How does a Dry Socket develop?
Usually after a wisdom tooth removal, a blood clot forms over the tooth socket. This blood clot guards the nerve endings in the bone and is a natural part of the healing procedure.
However, in some times, the blood clot either fails to develop or becomes dislodged. As a result, the bone and nerves in the socket get exposed to bacterial contamination. Dry socket is delayed healing, and it can be really painful.
- blood clot missing from the socket
- acute pain in a patient’s gum or jaw
- a foul smell from the empty socket
- a bad taste coming from the socket
- severe ear-aches
- pain radiates throughout your face
- there can be exposed bone at the area of the extraction
How to Prevent Dry Socket?
Dry socket prevention isn’t too hard; as long as you care for the extraction area properly, you’ll soon be back to normal. As per the American Dental Association (ADA), a patient should avoid the following:
- Creating suction: Smoking and drinking through a straw can generate suction. This may loosen your clot and delay healing. Avoid these for at least a week.
- Smoking: Smoking delays healing and also heightens blood pressure, which can result in more bleeding. Chemicals like nicotine minimize blood flow in the mouth and can disturb clotting.
- Hard Food and Carbonated Drinks: Consume soft-foods for quite a few days and stay hydrated. Drink plenty of water. But don’t have any sugary items or drinks. Avoid hot food/drinks and chewing crunchy or spicy foods.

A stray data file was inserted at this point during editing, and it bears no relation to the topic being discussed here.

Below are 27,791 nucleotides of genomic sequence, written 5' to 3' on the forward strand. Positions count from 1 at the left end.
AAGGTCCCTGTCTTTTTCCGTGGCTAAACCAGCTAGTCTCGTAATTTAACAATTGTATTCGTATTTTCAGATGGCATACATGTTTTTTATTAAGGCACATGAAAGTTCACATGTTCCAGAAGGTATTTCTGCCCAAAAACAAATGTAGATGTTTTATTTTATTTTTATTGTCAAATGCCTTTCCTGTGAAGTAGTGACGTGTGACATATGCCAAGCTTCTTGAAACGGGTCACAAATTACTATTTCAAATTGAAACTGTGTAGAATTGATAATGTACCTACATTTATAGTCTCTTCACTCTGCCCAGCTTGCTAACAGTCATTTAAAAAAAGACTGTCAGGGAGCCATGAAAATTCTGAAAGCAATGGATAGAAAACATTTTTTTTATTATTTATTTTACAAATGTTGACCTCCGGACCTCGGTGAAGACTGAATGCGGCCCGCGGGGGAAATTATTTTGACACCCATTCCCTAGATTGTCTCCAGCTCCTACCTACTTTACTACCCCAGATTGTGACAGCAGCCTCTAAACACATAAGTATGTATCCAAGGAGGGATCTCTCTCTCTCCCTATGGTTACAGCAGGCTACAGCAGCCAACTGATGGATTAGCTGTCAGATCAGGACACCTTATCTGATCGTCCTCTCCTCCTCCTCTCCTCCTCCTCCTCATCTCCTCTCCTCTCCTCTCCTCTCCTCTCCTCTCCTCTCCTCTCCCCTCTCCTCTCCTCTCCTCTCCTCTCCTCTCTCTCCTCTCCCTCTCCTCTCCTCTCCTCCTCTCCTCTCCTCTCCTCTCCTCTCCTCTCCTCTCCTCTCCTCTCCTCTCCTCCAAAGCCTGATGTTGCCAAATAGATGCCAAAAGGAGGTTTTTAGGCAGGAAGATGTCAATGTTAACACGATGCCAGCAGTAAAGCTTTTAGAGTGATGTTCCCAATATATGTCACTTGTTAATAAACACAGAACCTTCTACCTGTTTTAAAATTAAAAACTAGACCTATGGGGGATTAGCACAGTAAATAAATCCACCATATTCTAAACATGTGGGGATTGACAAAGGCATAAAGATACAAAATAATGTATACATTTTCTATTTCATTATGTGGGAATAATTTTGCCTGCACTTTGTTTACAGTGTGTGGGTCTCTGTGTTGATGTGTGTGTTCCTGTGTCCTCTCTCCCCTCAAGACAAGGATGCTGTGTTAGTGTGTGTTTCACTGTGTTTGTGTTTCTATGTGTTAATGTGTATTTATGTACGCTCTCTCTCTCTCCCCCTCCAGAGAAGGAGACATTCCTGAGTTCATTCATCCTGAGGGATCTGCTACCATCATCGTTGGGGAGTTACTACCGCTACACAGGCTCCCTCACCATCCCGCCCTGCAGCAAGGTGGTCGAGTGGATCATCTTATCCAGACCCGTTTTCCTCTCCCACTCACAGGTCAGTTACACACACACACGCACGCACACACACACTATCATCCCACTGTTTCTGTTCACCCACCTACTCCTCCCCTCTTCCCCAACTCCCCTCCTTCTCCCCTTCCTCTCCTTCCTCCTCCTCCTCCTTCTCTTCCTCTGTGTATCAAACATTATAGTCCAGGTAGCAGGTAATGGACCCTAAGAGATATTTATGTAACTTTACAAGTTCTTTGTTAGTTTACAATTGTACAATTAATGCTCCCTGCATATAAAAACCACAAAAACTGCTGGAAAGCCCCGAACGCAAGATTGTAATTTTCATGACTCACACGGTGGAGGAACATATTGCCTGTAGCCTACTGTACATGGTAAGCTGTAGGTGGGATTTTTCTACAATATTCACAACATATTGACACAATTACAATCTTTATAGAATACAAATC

- Spitting: Avoid spitting for the first few days.
- Chewing from the same side: Chew on the side of your mouth opposite to the extraction side.
- Vigorous mouth rinsing: Do not rinse your mouth too vigorously. It is essential to do it gently to avoid interrupting the blood clot.
- Alcohol: You should not intake alcoholic beverages or use mouthwash containing alcohol for the first 24 hours. Or there is a possibility of the clot to become dislodged. Alcohol results in extra bleeding and delayed healing.
- Physical activity: Take some time to rest. You should reduce strenuous activity for the initial 24 hours after the extraction. This reduces bleeding and help the blood clot develop.
- Poor Hygiene: Wait for a minimum 24 hours before you clean the extraction area. Allow your clot to form. You can gently brush your other teeth and your tongue. Rinse your mouth with salt water after eating, to eliminate excess bacteria.
On the second day after your extraction, gently rinse your mouth with an antibacterial mouthwash.
- Don’t poke into the gap created with your tongue, finger, tissue, toothpick or other stuff. It may delay your healing time.
- Visit your Dentist: Make sure to visit your dentist for all scheduled follow-up visits.